Ready to downsize or simply make a change? Here, what you need to know before moving from a house into a condo.

The kids have grown up and moved out. The garden is becoming increasingly labour intensive and that snow removal – well, you’d much rather be reading the paper and having a second cup of coffee.

The word ‘condo’ suddenly sounds awfully appealing.

But there are important factors to think about. Considerations to ponder. Here are six things that award-winning, Toronto-based sales representative Brian Elder thinks are key to deciding if a condo is the right choice for you. “It’s a huge decision,” acknowledges Brian, who works for Royal LePage Real Estate Services Ltd. “You want to make sure you make that decision with eyes wide open.”

1) Analyze the space you actually need – or want.

“I only use about a third of my house, but the thought of no longer having it is kind of a scary thing,” says Brian. “You should also get out and see what space is available within your price range. For some people, having a certain volume of space is reassuring and it can feel threatening when you no longer have it.”

2) Think about the kind of community you want to be surrounded by.

If you’re thinking condo, be sure to look beyond the building itself and ask yourself what part of the town or city you want to live in. Is it important to be near art galleries and museums, or shops, for example? Do you want to be able to walk to most things or have to drive? Would you want a condo, like your house, to be in a residential area or in a more commercial district? Think carefully about what you’d want to have close at hand.

3) Who do you want your neighbours to be?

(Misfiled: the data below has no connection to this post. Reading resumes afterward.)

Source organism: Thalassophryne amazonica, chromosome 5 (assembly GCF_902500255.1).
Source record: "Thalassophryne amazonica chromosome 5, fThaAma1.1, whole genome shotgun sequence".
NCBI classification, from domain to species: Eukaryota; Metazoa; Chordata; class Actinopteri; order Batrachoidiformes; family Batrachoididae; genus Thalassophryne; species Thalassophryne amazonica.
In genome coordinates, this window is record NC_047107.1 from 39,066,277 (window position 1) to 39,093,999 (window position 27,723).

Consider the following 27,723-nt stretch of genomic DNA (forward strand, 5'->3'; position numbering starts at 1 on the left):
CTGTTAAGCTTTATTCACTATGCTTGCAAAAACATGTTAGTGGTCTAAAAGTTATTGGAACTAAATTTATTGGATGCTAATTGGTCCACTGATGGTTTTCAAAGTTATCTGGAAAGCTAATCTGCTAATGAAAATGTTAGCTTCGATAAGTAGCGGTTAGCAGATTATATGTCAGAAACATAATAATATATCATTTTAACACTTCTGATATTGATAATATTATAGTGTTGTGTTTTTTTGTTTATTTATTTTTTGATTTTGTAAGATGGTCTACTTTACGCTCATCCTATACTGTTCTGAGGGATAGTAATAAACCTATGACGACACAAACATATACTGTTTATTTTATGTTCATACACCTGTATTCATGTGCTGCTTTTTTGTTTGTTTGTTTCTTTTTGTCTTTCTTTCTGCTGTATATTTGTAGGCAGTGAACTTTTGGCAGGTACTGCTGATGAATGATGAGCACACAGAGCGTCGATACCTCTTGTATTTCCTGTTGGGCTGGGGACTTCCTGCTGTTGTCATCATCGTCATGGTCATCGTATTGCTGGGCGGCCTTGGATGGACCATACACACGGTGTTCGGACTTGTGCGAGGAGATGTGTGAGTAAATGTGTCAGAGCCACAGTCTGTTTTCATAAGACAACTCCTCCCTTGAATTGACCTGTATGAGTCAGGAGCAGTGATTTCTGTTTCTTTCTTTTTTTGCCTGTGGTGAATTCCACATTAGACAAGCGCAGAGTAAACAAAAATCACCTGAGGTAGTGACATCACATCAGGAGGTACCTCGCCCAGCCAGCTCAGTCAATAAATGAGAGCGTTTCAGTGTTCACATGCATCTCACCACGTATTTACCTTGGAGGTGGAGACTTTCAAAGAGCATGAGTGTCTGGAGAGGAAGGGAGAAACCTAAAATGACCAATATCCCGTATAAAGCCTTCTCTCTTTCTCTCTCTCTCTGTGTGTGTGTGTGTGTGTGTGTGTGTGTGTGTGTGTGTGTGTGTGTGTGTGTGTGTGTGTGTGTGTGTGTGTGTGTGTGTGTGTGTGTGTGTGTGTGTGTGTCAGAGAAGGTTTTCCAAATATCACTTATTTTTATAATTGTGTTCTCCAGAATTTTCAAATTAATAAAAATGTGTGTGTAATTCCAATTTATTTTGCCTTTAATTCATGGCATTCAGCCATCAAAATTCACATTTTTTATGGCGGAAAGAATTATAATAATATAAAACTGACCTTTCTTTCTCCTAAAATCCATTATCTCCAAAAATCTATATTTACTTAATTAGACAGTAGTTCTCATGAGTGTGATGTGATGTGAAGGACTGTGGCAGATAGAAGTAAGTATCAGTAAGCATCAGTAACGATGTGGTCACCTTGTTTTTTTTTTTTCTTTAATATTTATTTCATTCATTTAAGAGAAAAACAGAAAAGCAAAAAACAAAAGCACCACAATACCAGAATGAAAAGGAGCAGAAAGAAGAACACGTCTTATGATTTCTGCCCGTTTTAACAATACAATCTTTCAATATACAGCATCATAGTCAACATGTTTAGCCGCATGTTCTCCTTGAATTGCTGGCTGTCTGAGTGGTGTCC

“We all want to be surrounded by like-minded people, so it’s important to be aware of the kinds of people who live in the building you’re contemplating. Some condos are younger, vibrant, busy – which may not be a good fit for mature people wanting to downsize.” Brian advises talking to the neighbours to see who’s living there.

4) Realize that condos mean relinquishing control.

“Even if you’re on the board of directors, you’re still only one person and you’re making decisions on behalf of many people. You want to enter into a condo purchase understanding that you’re giving up control over how your home is run, the way the hallways look, and how the corporation is run as a whole.” Bottom line: there are rules that have to be followed and you need to be okay with them, even if you don’t totally agree with them all. Those rules can cover everything from whether you can have pets to the kinds of window coverings you’re allowed to use.

5) There are financial considerations.

“If you’re considering buying a condo it’s always wise to make your offer conditional upon review of the status certificate and the condominium documents which allow you or your lawyer to see budgets and financial statements, insurance policies, management contracts, rules and regulations, bylaws and all that stuff.” In other words, you want to be sure the company you’re buying into is in good financial standing.

6) Old or new, it’s up to you.

There are advantages and disadvantages with both older and newer condos. “Newer buildings have growing pains,” says Brian. “You’re buying a floor plan but there are always variations in what a builder promises and what you get. There are usually deficiencies or mistakes that need to be rectified.” In contrast, with an older building you know what you’re getting and there’s a financial track record you can review. “But things break down and they have to be paid for,” he points out, “so you have to make sure there’s a good reserve fund that will be able to cover those costs.”

“Most people move to a condo because it’s easier to maintain and it’s an easier lifestyle,” says Brian, “but there are advantages and disadvantages. It’s a big decision that needs careful consideration and it’s not something you decide on overnight.”